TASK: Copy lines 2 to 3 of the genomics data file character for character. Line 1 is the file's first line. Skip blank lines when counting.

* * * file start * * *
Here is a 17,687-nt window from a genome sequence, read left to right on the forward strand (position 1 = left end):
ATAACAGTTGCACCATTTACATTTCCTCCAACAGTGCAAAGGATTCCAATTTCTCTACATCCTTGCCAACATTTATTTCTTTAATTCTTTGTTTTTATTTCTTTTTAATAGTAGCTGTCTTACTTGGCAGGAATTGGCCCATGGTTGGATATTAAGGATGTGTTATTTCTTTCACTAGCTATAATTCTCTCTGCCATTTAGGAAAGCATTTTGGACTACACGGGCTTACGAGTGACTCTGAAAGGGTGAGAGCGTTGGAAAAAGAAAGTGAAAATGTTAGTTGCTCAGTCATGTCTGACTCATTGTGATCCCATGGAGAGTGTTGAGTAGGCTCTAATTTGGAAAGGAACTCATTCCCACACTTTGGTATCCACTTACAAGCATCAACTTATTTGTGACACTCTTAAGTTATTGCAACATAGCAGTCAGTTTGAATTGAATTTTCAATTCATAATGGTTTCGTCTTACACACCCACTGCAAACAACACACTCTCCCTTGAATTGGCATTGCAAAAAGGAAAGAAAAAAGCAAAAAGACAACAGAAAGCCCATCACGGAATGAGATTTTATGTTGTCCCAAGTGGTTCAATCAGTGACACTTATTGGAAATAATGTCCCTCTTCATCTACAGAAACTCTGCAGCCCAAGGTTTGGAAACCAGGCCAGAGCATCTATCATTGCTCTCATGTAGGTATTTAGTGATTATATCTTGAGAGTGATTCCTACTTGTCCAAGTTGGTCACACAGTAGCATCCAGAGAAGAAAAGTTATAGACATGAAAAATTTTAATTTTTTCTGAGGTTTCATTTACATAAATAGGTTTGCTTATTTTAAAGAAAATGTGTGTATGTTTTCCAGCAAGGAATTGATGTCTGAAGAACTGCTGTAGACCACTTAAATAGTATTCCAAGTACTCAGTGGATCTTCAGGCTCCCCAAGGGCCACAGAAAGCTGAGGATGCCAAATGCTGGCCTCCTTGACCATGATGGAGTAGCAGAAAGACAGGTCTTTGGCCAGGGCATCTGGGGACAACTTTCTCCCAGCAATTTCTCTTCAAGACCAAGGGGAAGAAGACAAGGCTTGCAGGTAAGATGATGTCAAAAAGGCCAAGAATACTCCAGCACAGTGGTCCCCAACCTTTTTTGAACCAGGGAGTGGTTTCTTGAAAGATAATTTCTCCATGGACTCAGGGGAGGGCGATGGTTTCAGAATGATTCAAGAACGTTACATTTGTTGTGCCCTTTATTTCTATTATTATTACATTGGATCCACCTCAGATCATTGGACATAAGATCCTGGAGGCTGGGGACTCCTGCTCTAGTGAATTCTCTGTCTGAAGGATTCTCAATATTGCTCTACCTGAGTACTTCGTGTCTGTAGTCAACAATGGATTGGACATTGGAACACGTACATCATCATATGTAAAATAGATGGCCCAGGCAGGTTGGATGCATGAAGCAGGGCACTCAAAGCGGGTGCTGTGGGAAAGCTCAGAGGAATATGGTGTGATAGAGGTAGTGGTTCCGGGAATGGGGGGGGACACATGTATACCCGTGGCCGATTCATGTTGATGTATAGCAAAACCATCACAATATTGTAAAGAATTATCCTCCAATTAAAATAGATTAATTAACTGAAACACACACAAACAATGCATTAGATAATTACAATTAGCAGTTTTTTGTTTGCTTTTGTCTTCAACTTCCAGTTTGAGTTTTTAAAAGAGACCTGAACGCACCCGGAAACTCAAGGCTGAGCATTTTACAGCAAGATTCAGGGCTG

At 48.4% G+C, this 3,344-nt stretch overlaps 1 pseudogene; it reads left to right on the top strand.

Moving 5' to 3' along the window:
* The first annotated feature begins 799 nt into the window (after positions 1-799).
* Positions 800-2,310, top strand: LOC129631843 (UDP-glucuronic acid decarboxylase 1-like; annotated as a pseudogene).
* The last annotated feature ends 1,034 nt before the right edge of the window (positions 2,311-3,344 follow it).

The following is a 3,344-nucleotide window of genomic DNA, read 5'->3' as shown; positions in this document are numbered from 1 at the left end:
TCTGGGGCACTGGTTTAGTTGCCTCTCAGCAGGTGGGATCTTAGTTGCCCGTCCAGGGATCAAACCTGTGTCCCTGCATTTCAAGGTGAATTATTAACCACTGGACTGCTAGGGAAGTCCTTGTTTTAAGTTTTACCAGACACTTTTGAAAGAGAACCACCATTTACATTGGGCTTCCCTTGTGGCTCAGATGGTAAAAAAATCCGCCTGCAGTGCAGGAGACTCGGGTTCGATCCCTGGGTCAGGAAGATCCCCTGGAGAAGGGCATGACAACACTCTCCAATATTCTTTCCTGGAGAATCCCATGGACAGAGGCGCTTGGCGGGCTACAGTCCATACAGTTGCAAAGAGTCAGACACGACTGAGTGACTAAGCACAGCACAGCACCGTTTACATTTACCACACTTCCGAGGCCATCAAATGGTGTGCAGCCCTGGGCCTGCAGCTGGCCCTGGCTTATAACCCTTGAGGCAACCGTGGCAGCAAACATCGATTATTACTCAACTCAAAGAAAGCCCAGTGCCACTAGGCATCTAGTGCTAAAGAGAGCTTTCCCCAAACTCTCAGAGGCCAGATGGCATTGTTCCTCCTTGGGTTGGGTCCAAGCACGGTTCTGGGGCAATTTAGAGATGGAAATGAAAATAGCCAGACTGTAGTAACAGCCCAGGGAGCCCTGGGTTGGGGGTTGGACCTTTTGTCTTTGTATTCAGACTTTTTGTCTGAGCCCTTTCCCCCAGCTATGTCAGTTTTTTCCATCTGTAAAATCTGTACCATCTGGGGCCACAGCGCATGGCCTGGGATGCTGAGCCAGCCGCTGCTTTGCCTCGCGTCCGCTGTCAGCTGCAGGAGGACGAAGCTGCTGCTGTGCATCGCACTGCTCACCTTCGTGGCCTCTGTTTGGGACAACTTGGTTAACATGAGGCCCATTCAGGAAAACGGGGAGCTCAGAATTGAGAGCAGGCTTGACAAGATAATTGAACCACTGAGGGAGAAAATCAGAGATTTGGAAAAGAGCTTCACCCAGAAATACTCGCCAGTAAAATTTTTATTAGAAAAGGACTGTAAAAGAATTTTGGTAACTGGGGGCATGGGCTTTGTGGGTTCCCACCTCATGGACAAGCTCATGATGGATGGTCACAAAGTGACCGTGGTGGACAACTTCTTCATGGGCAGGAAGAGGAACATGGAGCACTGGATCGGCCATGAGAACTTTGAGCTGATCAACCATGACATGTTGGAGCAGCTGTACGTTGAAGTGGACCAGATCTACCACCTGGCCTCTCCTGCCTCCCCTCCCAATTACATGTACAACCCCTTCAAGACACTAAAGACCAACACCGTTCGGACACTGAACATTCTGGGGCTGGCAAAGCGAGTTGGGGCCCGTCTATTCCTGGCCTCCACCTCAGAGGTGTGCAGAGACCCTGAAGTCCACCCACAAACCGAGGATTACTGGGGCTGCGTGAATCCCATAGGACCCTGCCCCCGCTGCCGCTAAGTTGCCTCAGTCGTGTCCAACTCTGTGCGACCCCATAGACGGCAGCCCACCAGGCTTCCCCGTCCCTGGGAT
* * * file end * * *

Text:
ATAACAGTTGCACCATTTACATTTCCTCCAACAGTGCAAAGGATTCCAATTTCTCTACATCCTTGCCAACATTTATTTCTTTAATTCTTTGTTTTTATTTCTTTTTAATAGTAGCTGTCTTACTTGGCAGGAATTGGCCCATGGTTGGATATTAAGGATGTGTTATTTCTTTCACTAGCTATAATTCTCTCTGCCATTTAGGAAAGCATTTTGGACTACACGGGCTTACGAGTGACTCTGAAAGGGTGAGAGCGTTGGAAAAAGAAAGTGAAAATGTTAGTTGCTCAGTCATGTCTGACTCATTGTGATCCCATGGAGAGTGTTGAGTAGGCTCTAATTTGGAAAGGAACTCATTCCCACACTTTGGTATCCACTTACAAGCATCAACTTATTTGTGACACTCTTAAGTTATTGCAACATAGCAGTCAGTTTGAATTGAATTTTCAATTCATAATGGTTTCGTCTTACACACCCACTGCAAACAACACACTCTCCCTTGAATTGGCATTGCAAAAAGGAAAGAAAAAAGCAAAAAGACAACAGAAAGCCCATCACGGAATGAGATTTTATGTTGTCCCAAGTGGTTCAATCAGTGACACTTATTGGAAATAATGTCCCTCTTCATCTACAGAAACTCTGCAGCCCAAGGTTTGGAAACCAGGCCAGAGCATCTATCATTGCTCTCATGTAGGTATTTAGTGATTATATCTTGAGAGTGATTCCTACTTGTCCAAGTTGGTCACACAGTAGCATCCAGAGAAGAAAAGTTATAGACATGAAAAATTTTAATTTTTTCTGAGGTTTCATTTACATAAATAGGTTTGCTTATTTTAAAGAAAATGTGTGTATGTTTTCCAGCAAGGAATTGATGTCTGAAGAACTGCTGTAGACCACTTAAATAGTATTCCAAGTACTCAGTGGATCTTCAGGCTCCCCAAGGGCCACAGAAAGCTGAGGATGCCAAATGCTGGCCTCCTTGACCATGATGGAGTAGCAGAAAGACAGGTCTTTGGCCAGGGCATCTGGGGACAACTTTCTCCCAGCAATTTCTCTTCAAGACCAAGGGGAAGAAGACAAGGCTTGCAGGTAAGATGATGTCAAAAAGGCCAAGAATACTCCAGCACAGTGGTCCCCAACCTTTTTTGAACCAGGGAGTGGTTTCTTGAAAGATAATTTCTCCATGGACTCAGGGGAGGGCGATGGTTTCAGAATGATTCAAGAACGTTACATTTGTTGTGCCCTTTATTTCTATTATTATTACATTGGATCCACCTCAGATCATTGGACATAAGATCCTGGAGGCTGGGGACTCCTGCTCTAGTGAATTCTCTGTCTGAAGGATTCTCAATATTGCTCTACCTGAGTACTTCGTGTCTGTAGTCAACAATGGATTGGACATTGGAACACGTACATCATCATATGTAAAATAGATGGCCCAGGCAGGTTGGATGCATGAAGCAGGGCACTCAAAGCGGGTGCTGTGGGAAAGCTCAGAGGAATATGGTGTGATAGAGGTAGTGGTTCCGGGAATGGGGGGGGACACATGTATACCCGTGGCCGATTCATGTTGATGTATAGCAAAACCATCACAATATTGTAAAGAATTATCCTCCAATTAAAATAGATTAATTAACTGAAACACACACAAACAATGCATTAGATAATTACAATTAGCAGTTTTTTGTTTGCTTTTGTCTTCAACTTCCAGTTTGAGTTTTTAAAAGAGACCTGAACGCACCCGGAAACTCAAGGCTGAGCATTTTACAGCAAGATTCAGGGCTG

At 48.4% G+C, this 3,344-nt stretch overlaps 1 pseudogene; it reads left to right on the top strand.